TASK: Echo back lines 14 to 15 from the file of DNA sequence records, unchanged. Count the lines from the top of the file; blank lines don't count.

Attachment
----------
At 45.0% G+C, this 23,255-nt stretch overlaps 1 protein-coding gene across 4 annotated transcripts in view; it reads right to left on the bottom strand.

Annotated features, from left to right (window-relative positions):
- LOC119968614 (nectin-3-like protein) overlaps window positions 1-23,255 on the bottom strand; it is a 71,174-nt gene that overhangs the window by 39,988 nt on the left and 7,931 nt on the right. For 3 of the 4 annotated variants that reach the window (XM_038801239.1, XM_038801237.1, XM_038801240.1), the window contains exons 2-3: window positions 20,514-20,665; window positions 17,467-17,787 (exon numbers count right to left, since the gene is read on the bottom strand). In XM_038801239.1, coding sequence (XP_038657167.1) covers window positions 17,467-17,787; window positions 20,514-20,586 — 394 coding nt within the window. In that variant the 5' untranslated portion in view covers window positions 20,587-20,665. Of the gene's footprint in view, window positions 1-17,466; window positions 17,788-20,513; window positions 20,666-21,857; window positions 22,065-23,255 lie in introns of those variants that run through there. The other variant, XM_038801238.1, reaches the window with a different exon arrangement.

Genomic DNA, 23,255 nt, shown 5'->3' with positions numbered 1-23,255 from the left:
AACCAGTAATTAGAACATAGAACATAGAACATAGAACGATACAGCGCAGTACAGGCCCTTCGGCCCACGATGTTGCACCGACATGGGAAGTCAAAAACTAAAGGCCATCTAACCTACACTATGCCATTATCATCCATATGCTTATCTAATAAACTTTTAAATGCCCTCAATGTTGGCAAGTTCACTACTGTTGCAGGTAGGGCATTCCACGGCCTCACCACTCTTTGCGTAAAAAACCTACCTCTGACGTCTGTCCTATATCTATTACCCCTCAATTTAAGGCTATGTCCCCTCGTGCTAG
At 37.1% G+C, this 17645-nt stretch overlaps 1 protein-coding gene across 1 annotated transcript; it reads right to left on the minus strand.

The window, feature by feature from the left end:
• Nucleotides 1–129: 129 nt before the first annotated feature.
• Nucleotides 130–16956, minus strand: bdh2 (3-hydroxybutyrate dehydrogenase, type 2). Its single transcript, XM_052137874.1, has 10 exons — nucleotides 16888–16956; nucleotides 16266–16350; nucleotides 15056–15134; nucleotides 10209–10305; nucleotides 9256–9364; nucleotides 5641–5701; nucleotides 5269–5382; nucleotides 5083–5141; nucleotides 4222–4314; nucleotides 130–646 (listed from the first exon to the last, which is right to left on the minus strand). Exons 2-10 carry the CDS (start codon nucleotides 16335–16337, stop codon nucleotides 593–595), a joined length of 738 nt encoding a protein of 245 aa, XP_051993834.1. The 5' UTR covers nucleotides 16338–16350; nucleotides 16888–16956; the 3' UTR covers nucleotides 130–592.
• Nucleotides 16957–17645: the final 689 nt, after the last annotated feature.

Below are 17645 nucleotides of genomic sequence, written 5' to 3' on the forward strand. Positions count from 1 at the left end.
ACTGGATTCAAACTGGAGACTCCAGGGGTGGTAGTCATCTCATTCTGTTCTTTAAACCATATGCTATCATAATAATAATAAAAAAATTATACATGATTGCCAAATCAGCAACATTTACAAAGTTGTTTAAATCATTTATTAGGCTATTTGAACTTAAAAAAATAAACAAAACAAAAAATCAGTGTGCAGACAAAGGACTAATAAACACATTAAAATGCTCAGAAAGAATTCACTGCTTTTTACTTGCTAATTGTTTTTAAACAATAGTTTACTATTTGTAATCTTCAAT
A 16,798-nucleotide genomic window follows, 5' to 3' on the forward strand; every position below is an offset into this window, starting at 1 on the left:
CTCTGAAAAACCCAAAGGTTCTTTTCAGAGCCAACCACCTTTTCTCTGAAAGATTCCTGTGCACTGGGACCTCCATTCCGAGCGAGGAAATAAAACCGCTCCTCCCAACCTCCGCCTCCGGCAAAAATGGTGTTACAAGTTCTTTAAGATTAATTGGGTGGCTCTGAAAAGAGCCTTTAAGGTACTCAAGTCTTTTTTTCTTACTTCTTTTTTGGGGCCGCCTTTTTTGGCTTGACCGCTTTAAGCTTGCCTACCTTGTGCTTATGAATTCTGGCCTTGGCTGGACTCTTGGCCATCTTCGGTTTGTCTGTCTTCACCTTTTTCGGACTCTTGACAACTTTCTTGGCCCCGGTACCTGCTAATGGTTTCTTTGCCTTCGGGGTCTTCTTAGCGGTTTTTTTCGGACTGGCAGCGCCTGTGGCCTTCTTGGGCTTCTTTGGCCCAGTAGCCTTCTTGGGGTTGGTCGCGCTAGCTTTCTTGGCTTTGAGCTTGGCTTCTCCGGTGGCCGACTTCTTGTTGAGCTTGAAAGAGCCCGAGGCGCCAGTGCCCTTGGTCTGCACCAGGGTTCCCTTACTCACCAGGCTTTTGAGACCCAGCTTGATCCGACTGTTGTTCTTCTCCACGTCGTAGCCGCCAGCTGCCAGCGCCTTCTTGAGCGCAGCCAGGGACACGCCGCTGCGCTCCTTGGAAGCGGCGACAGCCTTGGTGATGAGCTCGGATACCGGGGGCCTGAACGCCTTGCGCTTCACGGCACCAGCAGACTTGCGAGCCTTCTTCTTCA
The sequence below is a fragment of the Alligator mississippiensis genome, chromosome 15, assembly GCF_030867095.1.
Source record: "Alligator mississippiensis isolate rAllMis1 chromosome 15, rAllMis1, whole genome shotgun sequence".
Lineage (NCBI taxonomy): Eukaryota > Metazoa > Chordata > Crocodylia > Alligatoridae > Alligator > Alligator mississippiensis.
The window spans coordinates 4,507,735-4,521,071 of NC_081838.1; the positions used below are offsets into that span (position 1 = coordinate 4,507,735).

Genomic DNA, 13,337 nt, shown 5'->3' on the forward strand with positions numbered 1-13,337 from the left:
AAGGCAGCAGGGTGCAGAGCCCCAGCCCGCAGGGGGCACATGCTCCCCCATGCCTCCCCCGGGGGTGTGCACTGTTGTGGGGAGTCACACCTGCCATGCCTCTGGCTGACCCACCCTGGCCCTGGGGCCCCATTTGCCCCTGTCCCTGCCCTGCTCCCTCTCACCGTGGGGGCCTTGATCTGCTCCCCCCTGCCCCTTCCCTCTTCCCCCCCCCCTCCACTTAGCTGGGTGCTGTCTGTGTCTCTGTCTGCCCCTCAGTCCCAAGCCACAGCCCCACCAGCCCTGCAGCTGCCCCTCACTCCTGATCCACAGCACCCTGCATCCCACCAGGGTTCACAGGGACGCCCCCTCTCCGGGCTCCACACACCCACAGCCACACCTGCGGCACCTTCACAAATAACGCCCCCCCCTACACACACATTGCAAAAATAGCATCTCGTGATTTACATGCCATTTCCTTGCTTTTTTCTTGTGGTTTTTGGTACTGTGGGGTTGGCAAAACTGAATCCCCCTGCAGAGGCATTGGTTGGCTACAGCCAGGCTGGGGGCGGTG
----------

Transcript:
CTCTGAAAAACCCAAAGGTTCTTTTCAGAGCCAACCACCTTTTCTCTGAAAGATTCCTGTGCACTGGGACCTCCATTCCGAGCGAGGAAATAAAACCGCTCCTCCCAACCTCCGCCTCCGGCAAAAATGGTGTTACAAGTTCTTTAAGATTAATTGGGTGGCTCTGAAAAGAGCCTTTAAGGTACTCAAGTCTTTTTTTCTTACTTCTTTTTTGGGGCCGCCTTTTTTGGCTTGACCGCTTTAAGCTTGCCTACCTTGTGCTTATGAATTCTGGCCTTGGCTGGACTCTTGGCCATCTTCGGTTTGTCTGTCTTCACCTTTTTCGGACTCTTGACAACTTTCTTGGCCCCGGTACCTGCTAATGGTTTCTTTGCCTTCGGGGTCTTCTTAGCGGTTTTTTTCGGACTGGCAGCGCCTGTGGCCTTCTTGGGCTTCTTTGGCCCAGTAGCCTTCTTGGGGTTGGTCGCGCTAGCTTTCTTGGCTTTGAGCTTGGCTTCTCCGGTGGCCGACTTCTTGTTGAGCTTGAAAGAGCCCGAGGCGCCAGTGCCCTTGGTCTGCACCAGGGTTCCCTTACTCACCAGGCTTTTGAGACCCAGCTTGATCCGACTGTTGTTCTTCTCCACGTCGTAGCCGCCAGCTGCCAGCGCCTTCTTGAGCGCAGCCAGGGACACGCCGCTGCGCTCCTTGGAAGCGGCGACAGCCTTGGTGATGAGCTCGGATACCGGGGGCCTGAACGCCTTGCGCTTCACGGCACCAGCAGACTTGCGAGCCTTCTTCTTCA
The sequence below is a fragment of the Alligator mississippiensis genome, chromosome 15, assembly GCF_030867095.1.